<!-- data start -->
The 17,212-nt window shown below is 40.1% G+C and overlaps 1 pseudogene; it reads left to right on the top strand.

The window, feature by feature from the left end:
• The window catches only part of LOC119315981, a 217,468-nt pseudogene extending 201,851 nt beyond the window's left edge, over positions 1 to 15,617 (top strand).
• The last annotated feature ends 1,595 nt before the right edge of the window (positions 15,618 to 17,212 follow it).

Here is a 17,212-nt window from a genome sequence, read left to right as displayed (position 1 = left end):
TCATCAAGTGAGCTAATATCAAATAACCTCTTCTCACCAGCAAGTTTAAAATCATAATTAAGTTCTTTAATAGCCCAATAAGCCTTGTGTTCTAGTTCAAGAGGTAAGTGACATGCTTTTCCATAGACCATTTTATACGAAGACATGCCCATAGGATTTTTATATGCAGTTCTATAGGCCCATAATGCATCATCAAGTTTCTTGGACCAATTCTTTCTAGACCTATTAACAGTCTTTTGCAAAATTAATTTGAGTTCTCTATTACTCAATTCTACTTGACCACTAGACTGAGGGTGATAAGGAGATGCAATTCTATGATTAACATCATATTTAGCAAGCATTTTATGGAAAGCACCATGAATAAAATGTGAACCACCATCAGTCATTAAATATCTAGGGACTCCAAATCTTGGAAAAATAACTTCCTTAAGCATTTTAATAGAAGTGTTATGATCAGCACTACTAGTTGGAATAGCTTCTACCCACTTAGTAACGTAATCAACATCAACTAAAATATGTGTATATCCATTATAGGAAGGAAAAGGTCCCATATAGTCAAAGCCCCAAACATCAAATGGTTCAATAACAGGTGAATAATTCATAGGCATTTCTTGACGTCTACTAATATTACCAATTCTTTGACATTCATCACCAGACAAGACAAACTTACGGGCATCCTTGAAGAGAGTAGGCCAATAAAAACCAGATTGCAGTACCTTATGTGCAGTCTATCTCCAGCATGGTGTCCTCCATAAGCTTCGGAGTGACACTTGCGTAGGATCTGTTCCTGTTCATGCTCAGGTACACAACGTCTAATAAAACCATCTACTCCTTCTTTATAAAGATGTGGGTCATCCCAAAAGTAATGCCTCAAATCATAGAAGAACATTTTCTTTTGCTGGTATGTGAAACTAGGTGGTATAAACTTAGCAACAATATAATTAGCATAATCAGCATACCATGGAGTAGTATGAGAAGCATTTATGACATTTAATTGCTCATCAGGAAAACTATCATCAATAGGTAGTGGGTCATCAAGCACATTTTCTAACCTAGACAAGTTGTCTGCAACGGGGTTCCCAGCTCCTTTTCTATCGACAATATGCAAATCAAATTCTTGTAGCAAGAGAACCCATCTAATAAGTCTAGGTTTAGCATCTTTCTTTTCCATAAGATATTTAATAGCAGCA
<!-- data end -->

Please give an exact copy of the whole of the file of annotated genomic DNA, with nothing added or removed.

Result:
The 17,212-nt window shown below is 40.1% G+C and overlaps 1 pseudogene; it reads left to right on the top strand.

The window, feature by feature from the left end:
• The window catches only part of LOC119315981, a 217,468-nt pseudogene extending 201,851 nt beyond the window's left edge, over positions 1 to 15,617 (top strand).
• The last annotated feature ends 1,595 nt before the right edge of the window (positions 15,618 to 17,212 follow it).

Here is a 17,212-nt window from a genome sequence, read left to right as displayed (position 1 = left end):
TCATCAAGTGAGCTAATATCAAATAACCTCTTCTCACCAGCAAGTTTAAAATCATAATTAAGTTCTTTAATAGCCCAATAAGCCTTGTGTTCTAGTTCAAGAGGTAAGTGACATGCTTTTCCATAGACCATTTTATACGAAGACATGCCCATAGGATTTTTATATGCAGTTCTATAGGCCCATAATGCATCATCAAGTTTCTTGGACCAATTCTTTCTAGACCTATTAACAGTCTTTTGCAAAATTAATTTGAGTTCTCTATTACTCAATTCTACTTGACCACTAGACTGAGGGTGATAAGGAGATGCAATTCTATGATTAACATCATATTTAGCAAGCATTTTATGGAAAGCACCATGAATAAAATGTGAACCACCATCAGTCATTAAATATCTAGGGACTCCAAATCTTGGAAAAATAACTTCCTTAAGCATTTTAATAGAAGTGTTATGATCAGCACTACTAGTTGGAATAGCTTCTACCCACTTAGTAACGTAATCAACATCAACTAAAATATGTGTATATCCATTATAGGAAGGAAAAGGTCCCATATAGTCAAAGCCCCAAACATCAAATGGTTCAATAACAGGTGAATAATTCATAGGCATTTCTTGACGTCTACTAATATTACCAATTCTTTGACATTCATCACCAGACAAGACAAACTTACGGGCATCCTTGAAGAGAGTAGGCCAATAAAAACCAGATTGCAGTACCTTATGTGCAGTCTATCTCCAGCATGGTGTCCTCCATAAGCTTCGGAGTGACACTTGCGTAGGATCTGTTCCTGTTCATGCTCAGGTACACAACGTCTAATAAAACCATCTACTCCTTCTTTATAAAGATGTGGGTCATCCCAAAAGTAATGCCTCAAATCATAGAAGAACATTTTCTTTTGCTGGTATGTGAAACTAGGTGGTATAAACTTAGCAACAATATAATTAGCATAATCAGCATACCATGGAGTAGTATGAGAAGCATTTATGACATTTAATTGCTCATCAGGAAAACTATCATCAATAGGTAGTGGGTCATCAAGCACATTTTCTAACCTAGACAAGTTGTCTGCAACGGGGTTCCCAGCTCCTTTTCTATCGACAATATGCAAATCAAATTCTTGTAGCAAGAGAACCCATCTAATAAGTCTAGGTTTAGCATCTTTCTTTTCCATAAGATATTTAATAGCAGCA